Well hey there guys! We are continuing to talk about some ways we can engage with Scripture more in our day-to-day lives. We’ve talked about several resources over the past couple of weeks and I hope they’ve been really helpful to you!
Today, we are going to talk about a resource for those who are interested in really doing a deeper dive on Scripture. Perhaps you are really working hard to study a particular passage, or maybe there’s just a part of Scripture that’s really confusing to you and you’re looking for a way to help it make sense. Hopefully today’s resource will help to you in that endeavor.
It’s called the Blue Letter Bible. The Blue Letter Bible (I’m going to call it BLB for short) is an awesome, free, online resource that’s very helpful in several ways, but specifically aimed at linguistic studies. If you were unaware, the Bible was written in three languages: Hebrew (the vast majority of the Old Testament), Aramaic (a small portion of the book of Daniel), and Koine Greek (the New Testament). So, assuming that you do not typically read things in those languages (which I think is all of us), then you are reading a translation of the Scriptures. The most common one is the NIV (New International Version), but there are a ton of other good ones as well.
The problem with a translation, though, is that sometimes there are some linguistic constraints in our language that weren’t present in the ancient languages of the Bible. For example, the Greek language had several different words to describe love; one was for a familial type love, another word to describe unconditional love (the love of God), another word to describe the sexual part of love for those engaged in that type of relationship, and so forth. But in the English, we have just one word that conveys all those meanings and more: love. That’s just one example, but there are several points in Scripture where the smart guys who have worked hard to translate Scripture into English simply were limited by our language in finding a word or words that accurately convey the meaning of the Bible text without being too confusing or wordy. So, that’s where a foray into word studies can be great.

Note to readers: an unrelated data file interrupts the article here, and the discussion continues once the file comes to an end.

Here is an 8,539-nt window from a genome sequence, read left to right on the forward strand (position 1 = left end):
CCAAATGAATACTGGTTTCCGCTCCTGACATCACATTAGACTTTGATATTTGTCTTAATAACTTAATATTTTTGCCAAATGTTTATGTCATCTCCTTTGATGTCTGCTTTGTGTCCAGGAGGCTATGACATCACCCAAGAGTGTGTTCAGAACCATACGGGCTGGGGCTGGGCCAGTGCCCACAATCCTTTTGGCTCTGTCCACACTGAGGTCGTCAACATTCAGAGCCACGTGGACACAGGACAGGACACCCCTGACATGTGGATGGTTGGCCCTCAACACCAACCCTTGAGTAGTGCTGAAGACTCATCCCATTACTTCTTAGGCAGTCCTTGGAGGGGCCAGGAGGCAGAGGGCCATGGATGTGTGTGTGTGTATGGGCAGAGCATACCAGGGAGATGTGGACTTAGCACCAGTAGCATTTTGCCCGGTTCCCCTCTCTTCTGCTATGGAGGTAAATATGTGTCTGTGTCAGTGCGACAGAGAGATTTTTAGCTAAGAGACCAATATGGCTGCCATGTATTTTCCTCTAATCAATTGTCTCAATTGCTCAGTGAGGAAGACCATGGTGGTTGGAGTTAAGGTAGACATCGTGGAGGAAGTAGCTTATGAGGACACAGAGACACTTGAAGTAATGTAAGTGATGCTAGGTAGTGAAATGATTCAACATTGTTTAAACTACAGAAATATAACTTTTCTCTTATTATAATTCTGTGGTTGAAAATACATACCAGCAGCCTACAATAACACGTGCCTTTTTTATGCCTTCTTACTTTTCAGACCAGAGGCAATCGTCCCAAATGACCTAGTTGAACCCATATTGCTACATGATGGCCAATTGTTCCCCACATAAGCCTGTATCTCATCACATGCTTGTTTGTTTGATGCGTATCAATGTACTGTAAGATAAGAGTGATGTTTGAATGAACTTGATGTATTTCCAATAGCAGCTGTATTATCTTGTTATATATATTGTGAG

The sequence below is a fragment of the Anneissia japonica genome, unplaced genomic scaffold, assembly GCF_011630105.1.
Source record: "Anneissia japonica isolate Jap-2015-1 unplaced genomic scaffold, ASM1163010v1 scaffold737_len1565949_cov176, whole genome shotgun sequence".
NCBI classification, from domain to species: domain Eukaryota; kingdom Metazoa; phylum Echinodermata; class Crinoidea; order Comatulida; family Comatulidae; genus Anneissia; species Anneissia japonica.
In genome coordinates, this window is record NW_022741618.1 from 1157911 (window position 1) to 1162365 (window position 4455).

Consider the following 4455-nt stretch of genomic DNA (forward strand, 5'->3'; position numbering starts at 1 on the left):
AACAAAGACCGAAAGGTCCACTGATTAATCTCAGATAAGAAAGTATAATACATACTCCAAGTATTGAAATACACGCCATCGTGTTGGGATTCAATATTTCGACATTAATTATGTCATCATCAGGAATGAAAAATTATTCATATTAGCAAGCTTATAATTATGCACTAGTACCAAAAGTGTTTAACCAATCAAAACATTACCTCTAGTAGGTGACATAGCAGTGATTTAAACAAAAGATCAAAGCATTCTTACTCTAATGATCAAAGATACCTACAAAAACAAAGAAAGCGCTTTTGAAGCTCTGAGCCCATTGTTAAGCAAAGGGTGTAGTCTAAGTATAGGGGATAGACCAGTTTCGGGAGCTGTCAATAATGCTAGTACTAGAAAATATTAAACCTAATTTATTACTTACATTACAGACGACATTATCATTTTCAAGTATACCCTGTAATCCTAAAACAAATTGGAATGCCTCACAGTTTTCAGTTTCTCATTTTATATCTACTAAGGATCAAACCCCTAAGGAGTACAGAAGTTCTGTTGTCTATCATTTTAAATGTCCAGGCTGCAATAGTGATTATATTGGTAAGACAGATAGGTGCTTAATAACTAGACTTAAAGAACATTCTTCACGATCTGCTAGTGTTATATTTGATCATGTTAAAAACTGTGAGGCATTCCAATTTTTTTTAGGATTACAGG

And that’s what’s so great about the Blue Letter Bible. Simply go to http://www.blueletterbible.org and in the window that says “Search the Bible,” type whatever verse or passage it is that you’re interested in looking up, along with the translation you want to use. Immediately, you’ll be taken to a screen that has the text of the verse with several boxes next to it, sort of like this:
Each box has a different resource available to you for a deeper dive of Scripture!
K: Clicking on the K button will show you correlating verses that use the same Greek/Hebrew/Aramaic words in the text you are reading, and it will also show other instances in the Bible that might inform our reading of the text. For instance, let’s say that I wanted to learn more about the “throne” of God. By clicking the K button, I can see other places in Scripture where the same word is used, and I can also see other passages related to the throne of God (where the word “throne” may or may not be explicitly used).
C: This, to me, is the most useful part of the BLB. The C stands for concordance. By clicking here, you can see every word used in the original text, and then click a number next to each word (for example, G5485 if we wanted to look at uses of the word “grace” in Hebrews 4:16 above). This will take you to a screen where you can see how many times this word is used in all of Scripture, and the meanings it has all throughout Scripture. This is a very useful tool if you want to do a deeper dive on a passage of Scripture.
L: This brings up all available commentaries for that particular verse. A commentary is a work written by a Bible scholar who’s really done the hard work of analyzing everything pertinent to a verse, and then they’ve recorded their findings to help us interpret Scripture properly.
V: This brings up all the versions of a particular verse. In the example above, we’re looking at Hebrews in the NIV. Want to see how it reads in the King James? Click this button and you’ll see all the versions available. Some are easier to read than others while some are more precise in terms of their word usage, so reading in other versions of the Bible can also be an extremely helpful practice.
D: The D button takes you to any Bible dictionary references available for a verse. They tend to be similar to commentaries, but they have more of a focus on the word usage than a commentary would.
There is also a button that is sometimes highlighted for certain verses but not for others that looks like a music note (in our example, you can see it for Hebrews 4:16, but not for the other verses). This is a hymn directory. If there’s a hymn based upon a particular verse, you can actually find it here!
The BLB has it all. It’s kind of a heady resource, and might not be of use to everyone. But if you’re looking to do a deeper dive on a passage, this is a great place to start. I used the BLB a lot through college to write and research as I was working on really understanding some pieces of Scripture. If you’re looking to really understand, I’d highly recommend this resource to you! Check out http://www.blueletterbible.org and and get started!